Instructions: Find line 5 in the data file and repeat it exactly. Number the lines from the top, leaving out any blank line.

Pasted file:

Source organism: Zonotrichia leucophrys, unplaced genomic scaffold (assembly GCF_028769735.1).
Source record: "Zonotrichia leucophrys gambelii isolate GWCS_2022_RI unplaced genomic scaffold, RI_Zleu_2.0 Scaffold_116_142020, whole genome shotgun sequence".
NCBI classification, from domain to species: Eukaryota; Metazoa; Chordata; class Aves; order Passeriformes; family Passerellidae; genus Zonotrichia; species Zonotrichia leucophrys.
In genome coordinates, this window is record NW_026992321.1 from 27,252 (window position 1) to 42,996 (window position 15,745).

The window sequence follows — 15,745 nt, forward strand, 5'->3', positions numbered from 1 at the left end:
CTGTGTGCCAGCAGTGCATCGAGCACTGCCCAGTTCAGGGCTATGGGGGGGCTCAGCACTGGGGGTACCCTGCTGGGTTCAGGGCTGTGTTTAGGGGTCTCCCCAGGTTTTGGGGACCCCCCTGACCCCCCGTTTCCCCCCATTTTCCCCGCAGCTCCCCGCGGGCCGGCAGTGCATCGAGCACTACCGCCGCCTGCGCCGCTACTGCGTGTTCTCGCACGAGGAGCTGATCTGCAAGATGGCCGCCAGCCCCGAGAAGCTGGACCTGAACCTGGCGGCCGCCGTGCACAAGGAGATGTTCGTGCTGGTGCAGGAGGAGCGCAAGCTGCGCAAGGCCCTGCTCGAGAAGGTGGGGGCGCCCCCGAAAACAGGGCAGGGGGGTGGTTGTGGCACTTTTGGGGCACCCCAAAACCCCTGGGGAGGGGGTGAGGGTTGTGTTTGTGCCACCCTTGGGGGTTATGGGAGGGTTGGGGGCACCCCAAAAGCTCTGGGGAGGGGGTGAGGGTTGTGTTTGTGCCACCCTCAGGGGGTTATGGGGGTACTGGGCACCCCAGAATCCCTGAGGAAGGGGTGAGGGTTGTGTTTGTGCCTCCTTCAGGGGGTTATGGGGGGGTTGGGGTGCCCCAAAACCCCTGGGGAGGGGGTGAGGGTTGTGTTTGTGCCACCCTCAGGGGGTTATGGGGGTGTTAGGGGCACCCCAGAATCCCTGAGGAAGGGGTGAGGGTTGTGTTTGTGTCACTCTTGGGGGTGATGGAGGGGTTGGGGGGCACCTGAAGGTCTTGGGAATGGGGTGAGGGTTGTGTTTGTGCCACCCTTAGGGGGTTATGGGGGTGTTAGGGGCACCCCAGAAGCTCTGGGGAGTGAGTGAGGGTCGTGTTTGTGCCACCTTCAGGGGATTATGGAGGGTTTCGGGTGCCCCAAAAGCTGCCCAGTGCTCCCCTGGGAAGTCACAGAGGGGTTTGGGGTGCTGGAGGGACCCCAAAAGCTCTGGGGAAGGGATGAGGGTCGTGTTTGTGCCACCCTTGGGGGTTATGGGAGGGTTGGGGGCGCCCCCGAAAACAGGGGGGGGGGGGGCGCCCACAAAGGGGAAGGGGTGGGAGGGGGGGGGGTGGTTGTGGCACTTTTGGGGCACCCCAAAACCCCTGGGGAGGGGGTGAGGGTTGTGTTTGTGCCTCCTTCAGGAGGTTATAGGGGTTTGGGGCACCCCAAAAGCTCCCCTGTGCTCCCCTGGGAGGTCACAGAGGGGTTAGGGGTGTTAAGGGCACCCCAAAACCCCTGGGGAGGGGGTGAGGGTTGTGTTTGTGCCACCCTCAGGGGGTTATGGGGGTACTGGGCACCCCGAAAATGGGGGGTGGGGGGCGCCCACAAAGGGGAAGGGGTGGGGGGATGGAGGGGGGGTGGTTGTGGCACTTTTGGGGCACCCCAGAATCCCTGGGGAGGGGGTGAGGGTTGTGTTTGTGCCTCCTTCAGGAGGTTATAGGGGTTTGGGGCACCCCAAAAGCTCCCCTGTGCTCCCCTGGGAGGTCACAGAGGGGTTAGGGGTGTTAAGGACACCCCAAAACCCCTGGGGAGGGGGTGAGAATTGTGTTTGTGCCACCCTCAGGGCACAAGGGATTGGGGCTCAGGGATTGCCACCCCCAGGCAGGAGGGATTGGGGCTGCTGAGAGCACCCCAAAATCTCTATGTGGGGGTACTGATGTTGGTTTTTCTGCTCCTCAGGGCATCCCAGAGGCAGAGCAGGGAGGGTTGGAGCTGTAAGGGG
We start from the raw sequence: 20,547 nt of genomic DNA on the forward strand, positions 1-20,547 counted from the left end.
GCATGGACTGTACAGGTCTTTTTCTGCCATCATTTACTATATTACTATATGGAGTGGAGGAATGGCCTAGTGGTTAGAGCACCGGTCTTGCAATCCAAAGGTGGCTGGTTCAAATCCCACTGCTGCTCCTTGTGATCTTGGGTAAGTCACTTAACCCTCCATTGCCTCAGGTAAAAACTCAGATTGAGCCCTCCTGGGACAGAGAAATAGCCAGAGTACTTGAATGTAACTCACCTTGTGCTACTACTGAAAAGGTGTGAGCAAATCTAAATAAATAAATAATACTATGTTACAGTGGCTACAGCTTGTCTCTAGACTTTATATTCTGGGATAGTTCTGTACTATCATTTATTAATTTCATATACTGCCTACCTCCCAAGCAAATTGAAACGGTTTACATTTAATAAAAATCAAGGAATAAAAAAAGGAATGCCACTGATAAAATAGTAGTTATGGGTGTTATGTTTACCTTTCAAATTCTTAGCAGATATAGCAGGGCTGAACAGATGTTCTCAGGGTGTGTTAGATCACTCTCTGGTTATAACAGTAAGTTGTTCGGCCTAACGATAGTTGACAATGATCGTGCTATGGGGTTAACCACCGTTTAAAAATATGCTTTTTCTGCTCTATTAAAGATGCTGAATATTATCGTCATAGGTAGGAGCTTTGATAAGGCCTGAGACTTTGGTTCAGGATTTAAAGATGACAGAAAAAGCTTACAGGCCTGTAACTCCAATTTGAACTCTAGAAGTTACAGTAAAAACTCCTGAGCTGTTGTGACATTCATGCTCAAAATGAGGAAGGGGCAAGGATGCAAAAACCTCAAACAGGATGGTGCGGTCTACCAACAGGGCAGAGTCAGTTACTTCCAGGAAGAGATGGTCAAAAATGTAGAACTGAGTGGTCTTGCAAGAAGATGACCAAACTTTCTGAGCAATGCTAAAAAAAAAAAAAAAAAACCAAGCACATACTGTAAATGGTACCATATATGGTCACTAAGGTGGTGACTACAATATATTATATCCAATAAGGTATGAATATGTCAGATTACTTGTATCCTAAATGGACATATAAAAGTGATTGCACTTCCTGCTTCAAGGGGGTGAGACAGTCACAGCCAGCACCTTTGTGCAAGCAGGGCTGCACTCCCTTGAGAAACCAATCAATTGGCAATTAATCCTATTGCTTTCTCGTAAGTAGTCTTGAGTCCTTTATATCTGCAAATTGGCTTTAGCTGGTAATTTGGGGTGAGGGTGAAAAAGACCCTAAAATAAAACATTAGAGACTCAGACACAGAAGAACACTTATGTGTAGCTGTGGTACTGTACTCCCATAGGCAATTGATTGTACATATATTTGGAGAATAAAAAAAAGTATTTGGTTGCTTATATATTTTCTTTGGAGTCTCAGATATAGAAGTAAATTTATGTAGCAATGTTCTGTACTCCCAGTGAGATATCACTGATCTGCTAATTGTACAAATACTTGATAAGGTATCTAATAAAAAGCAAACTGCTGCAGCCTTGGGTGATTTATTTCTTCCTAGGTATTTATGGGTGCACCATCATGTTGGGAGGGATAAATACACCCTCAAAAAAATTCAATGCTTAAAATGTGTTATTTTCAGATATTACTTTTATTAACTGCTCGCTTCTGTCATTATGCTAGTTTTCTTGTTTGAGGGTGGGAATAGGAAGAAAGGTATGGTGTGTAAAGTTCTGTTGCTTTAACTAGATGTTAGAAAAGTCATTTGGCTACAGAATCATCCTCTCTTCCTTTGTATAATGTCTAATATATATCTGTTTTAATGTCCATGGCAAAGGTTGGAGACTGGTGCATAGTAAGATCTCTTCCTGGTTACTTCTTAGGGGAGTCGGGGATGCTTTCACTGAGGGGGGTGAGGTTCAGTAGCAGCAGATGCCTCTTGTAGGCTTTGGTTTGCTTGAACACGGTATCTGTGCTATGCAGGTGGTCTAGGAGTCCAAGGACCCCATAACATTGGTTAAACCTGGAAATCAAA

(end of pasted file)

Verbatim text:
The window sequence follows — 15,745 nt, forward strand, 5'->3', positions numbered from 1 at the left end: